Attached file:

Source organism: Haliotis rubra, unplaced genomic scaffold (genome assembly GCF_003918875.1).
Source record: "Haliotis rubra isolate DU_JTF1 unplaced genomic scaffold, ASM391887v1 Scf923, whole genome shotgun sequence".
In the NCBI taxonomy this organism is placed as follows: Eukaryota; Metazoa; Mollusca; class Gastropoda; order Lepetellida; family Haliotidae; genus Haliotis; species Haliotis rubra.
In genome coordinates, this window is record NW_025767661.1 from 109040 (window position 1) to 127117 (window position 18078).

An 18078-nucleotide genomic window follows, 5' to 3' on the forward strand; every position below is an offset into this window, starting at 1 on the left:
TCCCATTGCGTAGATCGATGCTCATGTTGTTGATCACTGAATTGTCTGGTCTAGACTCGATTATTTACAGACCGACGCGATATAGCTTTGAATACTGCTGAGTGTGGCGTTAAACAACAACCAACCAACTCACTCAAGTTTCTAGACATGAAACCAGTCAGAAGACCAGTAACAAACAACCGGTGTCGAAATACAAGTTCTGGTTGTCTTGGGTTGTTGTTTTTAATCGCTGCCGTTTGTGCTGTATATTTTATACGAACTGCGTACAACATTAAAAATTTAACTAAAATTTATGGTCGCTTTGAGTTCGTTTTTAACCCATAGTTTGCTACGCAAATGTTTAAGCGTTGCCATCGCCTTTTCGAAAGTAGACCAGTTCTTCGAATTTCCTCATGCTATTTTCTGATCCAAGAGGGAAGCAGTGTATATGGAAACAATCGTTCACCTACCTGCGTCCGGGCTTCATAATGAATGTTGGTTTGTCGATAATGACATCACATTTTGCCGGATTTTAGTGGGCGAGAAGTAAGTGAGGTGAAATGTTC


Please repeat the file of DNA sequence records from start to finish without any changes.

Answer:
Source organism: Haliotis rubra, unplaced genomic scaffold (genome assembly GCF_003918875.1).
Source record: "Haliotis rubra isolate DU_JTF1 unplaced genomic scaffold, ASM391887v1 Scf923, whole genome shotgun sequence".
In the NCBI taxonomy this organism is placed as follows: Eukaryota; Metazoa; Mollusca; class Gastropoda; order Lepetellida; family Haliotidae; genus Haliotis; species Haliotis rubra.
In genome coordinates, this window is record NW_025767661.1 from 109040 (window position 1) to 127117 (window position 18078).

An 18078-nucleotide genomic window follows, 5' to 3' on the forward strand; every position below is an offset into this window, starting at 1 on the left:
TCCCATTGCGTAGATCGATGCTCATGTTGTTGATCACTGAATTGTCTGGTCTAGACTCGATTATTTACAGACCGACGCGATATAGCTTTGAATACTGCTGAGTGTGGCGTTAAACAACAACCAACCAACTCACTCAAGTTTCTAGACATGAAACCAGTCAGAAGACCAGTAACAAACAACCGGTGTCGAAATACAAGTTCTGGTTGTCTTGGGTTGTTGTTTTTAATCGCTGCCGTTTGTGCTGTATATTTTATACGAACTGCGTACAACATTAAAAATTTAACTAAAATTTATGGTCGCTTTGAGTTCGTTTTTAACCCATAGTTTGCTACGCAAATGTTTAAGCGTTGCCATCGCCTTTTCGAAAGTAGACCAGTTCTTCGAATTTCCTCATGCTATTTTCTGATCCAAGAGGGAAGCAGTGTATATGGAAACAATCGTTCACCTACCTGCGTCCGGGCTTCATAATGAATGTTGGTTTGTCGATAATGACATCACATTTTGCCGGATTTTAGTGGGCGAGAAGTAAGTGAGGTGAAATGTTC